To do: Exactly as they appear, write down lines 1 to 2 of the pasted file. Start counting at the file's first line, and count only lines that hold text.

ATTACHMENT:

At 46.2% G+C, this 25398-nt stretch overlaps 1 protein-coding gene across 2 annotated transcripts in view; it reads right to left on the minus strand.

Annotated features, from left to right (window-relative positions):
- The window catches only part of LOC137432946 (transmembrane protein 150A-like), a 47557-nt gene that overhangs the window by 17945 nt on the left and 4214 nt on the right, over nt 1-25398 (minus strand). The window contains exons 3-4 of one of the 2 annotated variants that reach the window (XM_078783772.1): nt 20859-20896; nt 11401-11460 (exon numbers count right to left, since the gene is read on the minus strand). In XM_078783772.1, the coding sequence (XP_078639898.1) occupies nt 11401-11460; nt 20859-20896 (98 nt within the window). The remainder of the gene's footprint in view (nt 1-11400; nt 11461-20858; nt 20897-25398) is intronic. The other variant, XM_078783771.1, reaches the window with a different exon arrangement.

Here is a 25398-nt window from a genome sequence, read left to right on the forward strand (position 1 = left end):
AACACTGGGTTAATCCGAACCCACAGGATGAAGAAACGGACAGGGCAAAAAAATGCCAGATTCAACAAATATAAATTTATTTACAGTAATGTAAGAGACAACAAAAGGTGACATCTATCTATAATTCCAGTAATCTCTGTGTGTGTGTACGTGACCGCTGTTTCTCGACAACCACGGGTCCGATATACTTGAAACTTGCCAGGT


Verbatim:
At 46.2% G+C, this 25398-nt stretch overlaps 1 protein-coding gene across 2 annotated transcripts in view; it reads right to left on the minus strand.

Annotated features, from left to right (window-relative positions):